How often do you truly appreciate what you are currently doing? Whether you are cooking a meal or developing software you are probably assuming that there is a long line of meals or projects coming and you will have plenty of chances to do better tomorrow. I think we naturally make the assumption that there will always be plenty. That’s why it can hit people so deeply when faced with loss or scarce resources. I guess it’s the American way – assume it will last forever and be surprised when it runs out.
this is your last x…
Sometimes it can be beneficial to pretend that what you are doing right now will be the last time you do it. The Japanese have a certain mindfulness about their daily life that seems to account for this. If you think it will be the last project you work on you might be more motivated and more willing to take bigger risks for bigger rewards. Or you could be more willing to make sure the product is rock solid before you are finished when you think you won’t be supporting it. Scarcity, whether artificial or actual, has a way of making you appreciate what you have and of fully using the resources at hand. Ask the Native Americans if they wasted anything. Ask people who went through the Great Depression if they threw much in the trash. When you are not sure if you will get another you become much more of a steward over what you have. Sure it’s easy to think that there will always be another project and it’s tempting to get lulled into the “do a quick job here because there is another project that we need to do right after it” mentality.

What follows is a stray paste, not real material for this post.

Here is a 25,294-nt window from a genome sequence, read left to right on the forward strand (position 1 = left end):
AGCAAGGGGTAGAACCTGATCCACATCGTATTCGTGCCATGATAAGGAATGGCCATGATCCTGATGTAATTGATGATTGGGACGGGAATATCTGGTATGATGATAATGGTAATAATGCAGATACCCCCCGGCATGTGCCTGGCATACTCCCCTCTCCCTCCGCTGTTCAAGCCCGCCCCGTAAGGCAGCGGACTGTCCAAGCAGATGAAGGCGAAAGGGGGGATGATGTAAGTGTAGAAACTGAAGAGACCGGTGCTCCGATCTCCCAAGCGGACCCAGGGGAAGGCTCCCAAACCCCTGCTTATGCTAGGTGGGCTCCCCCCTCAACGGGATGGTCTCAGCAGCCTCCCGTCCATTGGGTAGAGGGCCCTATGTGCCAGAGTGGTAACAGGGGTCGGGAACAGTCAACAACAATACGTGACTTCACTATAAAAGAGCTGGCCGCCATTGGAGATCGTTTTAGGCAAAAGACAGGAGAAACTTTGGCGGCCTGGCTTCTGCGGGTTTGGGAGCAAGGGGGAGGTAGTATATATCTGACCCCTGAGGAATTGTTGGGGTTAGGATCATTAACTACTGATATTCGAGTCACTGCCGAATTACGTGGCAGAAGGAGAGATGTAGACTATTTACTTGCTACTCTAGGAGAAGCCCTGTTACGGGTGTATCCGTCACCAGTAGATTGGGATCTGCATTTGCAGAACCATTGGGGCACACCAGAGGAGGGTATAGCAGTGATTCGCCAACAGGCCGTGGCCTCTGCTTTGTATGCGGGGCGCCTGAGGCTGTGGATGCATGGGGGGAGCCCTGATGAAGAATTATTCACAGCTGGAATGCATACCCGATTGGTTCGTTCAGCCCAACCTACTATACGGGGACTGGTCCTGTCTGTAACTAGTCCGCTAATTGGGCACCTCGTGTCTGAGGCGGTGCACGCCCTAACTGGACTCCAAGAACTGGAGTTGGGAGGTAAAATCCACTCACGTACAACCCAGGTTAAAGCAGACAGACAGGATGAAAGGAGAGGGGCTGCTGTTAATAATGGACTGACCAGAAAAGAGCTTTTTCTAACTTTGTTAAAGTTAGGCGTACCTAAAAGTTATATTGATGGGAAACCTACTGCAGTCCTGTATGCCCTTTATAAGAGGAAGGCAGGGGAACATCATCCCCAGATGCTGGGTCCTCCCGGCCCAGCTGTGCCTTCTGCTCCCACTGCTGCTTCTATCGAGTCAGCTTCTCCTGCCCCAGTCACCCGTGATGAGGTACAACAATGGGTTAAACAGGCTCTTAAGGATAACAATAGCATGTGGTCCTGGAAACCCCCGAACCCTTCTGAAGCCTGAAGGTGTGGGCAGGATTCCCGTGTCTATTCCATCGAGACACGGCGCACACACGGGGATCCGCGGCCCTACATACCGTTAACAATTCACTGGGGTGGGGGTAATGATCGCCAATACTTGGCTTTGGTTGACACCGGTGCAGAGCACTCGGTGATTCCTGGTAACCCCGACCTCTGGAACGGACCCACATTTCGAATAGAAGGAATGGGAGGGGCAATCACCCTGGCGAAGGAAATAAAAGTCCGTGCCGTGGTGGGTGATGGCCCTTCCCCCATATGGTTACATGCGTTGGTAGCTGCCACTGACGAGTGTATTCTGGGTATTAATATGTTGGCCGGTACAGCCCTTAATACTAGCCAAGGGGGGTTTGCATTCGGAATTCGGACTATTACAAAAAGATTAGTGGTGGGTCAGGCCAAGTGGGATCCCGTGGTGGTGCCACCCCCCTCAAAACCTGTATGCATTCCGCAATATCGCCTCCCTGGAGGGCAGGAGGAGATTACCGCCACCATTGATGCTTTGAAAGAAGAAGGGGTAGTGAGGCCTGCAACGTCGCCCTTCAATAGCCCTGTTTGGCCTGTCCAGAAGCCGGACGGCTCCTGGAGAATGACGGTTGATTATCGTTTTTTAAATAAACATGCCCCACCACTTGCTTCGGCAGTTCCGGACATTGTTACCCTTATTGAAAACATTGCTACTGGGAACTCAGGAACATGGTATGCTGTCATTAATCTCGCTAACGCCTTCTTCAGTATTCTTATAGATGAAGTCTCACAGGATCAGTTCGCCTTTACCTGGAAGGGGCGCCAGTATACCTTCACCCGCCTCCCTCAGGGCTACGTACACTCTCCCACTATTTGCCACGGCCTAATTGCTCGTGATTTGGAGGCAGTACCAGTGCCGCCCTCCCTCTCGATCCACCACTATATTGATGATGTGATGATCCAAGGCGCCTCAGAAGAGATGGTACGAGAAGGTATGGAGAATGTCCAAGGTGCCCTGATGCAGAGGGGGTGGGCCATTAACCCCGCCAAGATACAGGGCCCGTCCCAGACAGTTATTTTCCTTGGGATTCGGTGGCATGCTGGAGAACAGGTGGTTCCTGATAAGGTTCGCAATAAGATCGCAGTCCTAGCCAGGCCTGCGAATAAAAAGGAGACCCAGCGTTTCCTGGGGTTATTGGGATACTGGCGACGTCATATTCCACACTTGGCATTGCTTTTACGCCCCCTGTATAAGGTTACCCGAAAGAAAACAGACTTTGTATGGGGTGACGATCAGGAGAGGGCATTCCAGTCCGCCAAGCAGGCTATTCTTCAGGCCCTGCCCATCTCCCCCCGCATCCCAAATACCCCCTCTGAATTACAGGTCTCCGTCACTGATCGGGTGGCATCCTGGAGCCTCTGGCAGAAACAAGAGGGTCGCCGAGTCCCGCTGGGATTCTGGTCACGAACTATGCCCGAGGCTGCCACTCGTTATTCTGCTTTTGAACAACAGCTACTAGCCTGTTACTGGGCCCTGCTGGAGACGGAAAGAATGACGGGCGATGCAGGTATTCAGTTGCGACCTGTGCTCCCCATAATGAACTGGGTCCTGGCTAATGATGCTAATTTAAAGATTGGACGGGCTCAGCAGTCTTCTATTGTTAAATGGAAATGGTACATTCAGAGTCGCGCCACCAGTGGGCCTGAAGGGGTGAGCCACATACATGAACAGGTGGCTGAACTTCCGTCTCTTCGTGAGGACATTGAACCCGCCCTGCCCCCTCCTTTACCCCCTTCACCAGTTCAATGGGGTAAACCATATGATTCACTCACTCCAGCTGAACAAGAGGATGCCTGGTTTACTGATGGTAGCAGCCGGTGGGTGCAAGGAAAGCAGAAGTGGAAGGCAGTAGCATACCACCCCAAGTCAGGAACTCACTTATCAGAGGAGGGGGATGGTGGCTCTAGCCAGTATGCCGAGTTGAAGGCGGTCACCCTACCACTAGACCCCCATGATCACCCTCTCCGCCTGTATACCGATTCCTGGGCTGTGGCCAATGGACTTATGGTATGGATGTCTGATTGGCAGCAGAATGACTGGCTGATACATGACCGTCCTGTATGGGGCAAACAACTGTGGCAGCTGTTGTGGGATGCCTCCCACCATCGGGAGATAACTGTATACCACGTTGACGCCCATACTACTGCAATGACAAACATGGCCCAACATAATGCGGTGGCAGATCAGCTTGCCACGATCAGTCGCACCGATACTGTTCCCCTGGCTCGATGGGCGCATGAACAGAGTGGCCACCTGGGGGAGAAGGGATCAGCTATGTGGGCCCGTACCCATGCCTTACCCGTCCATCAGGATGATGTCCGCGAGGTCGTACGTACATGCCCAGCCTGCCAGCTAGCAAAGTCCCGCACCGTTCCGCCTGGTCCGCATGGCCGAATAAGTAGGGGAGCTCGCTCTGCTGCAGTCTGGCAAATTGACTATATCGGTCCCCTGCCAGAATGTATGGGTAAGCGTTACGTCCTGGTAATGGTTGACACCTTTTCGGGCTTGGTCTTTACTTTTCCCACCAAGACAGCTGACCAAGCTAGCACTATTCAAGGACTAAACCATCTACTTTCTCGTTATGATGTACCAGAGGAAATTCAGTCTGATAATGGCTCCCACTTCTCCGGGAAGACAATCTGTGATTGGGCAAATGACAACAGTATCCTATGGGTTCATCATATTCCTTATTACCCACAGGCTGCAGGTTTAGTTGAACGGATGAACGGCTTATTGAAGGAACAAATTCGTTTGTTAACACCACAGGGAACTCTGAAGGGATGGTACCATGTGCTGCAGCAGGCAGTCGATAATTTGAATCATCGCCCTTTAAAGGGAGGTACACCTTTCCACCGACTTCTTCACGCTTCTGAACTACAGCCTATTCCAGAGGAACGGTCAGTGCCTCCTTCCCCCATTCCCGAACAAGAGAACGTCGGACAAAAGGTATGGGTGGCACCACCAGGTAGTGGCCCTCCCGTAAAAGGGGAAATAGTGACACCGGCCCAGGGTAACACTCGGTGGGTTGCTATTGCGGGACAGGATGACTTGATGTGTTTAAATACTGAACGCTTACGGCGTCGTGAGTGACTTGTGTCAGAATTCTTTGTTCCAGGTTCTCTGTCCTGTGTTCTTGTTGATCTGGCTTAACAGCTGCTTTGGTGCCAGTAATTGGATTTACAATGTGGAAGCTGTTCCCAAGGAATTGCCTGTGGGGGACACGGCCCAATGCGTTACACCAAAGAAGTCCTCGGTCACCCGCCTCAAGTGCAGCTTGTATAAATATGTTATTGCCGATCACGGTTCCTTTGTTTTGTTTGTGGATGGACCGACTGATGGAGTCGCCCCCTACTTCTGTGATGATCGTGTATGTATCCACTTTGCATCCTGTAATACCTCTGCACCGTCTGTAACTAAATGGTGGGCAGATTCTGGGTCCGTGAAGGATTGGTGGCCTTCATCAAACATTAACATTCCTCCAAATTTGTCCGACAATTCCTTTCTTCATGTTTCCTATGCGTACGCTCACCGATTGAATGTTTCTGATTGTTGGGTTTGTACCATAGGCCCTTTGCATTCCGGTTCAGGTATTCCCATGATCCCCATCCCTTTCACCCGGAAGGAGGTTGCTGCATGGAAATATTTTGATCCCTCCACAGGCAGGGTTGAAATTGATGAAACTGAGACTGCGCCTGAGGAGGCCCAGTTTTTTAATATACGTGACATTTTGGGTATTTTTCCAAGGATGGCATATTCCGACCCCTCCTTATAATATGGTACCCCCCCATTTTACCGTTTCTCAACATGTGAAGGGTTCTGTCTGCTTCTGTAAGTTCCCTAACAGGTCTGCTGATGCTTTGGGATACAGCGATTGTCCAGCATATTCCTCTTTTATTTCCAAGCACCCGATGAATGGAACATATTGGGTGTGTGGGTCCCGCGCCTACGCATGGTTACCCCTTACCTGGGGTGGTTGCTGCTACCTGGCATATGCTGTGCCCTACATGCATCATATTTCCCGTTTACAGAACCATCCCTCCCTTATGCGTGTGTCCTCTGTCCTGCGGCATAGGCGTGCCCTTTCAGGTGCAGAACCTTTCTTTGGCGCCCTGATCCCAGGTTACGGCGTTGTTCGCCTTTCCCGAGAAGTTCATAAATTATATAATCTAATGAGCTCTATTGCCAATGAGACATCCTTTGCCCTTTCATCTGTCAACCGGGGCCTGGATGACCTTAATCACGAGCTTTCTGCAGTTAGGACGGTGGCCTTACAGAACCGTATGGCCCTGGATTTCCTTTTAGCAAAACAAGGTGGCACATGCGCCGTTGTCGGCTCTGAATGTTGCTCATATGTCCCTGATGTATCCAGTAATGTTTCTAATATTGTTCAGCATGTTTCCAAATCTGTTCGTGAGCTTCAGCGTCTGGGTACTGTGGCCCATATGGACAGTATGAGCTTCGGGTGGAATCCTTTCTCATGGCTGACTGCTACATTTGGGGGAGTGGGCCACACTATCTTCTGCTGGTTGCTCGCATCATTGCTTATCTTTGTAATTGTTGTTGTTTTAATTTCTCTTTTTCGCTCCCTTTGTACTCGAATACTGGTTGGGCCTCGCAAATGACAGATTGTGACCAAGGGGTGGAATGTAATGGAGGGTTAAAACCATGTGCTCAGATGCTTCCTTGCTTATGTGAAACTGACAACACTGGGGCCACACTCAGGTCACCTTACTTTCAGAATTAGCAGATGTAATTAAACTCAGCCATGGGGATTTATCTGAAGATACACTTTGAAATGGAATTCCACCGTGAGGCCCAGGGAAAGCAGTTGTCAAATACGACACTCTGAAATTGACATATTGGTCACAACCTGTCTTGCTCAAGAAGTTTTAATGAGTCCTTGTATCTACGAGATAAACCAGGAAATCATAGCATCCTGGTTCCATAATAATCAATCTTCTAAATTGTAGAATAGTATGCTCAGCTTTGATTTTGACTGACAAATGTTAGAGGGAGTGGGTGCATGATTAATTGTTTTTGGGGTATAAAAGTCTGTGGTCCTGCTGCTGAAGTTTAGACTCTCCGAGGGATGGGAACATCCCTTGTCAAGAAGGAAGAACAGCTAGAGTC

don’t create waste
In the end rushing through projects creates waste. You created poor code because you didn’t take the time to distill the domain to it’s useful pieces. You didn’t spend the effort to clarify the confused sections of code. You just made it work enough to move on to the next project. And I suppose, much like the American way of life, until there is feedback that tells you that you cannot continue to continually waste then you won’t stop. Finding ways to measure the waste created by half-assing is a great way to prevent it from accumulating. We need a reasonable canary in the development coal mine before you end up trying to revive your own Lake Erie (http://www.youtube.com/watch?v=QtNH0E4XSdQ).
I’m sure i could have just posted “Quality not quantity” or “haste makes waste” or some other mindless platitude but it doesn’t have the same effect. Both sayings make sense and have survived due to the continued pressure for faster and cheaper. The only reason people still try to make each item meaningful is because they have realized the joy of focusing on a single task and doing what it takes to do it well. Either that or they understand that “If a job is worth doing, it’s worth doing well”.
In many cases you don’t appreciate what you have until you think about a life without it. Pretend this is the last project you will develop. Are you proud of it? Does it meet your standards?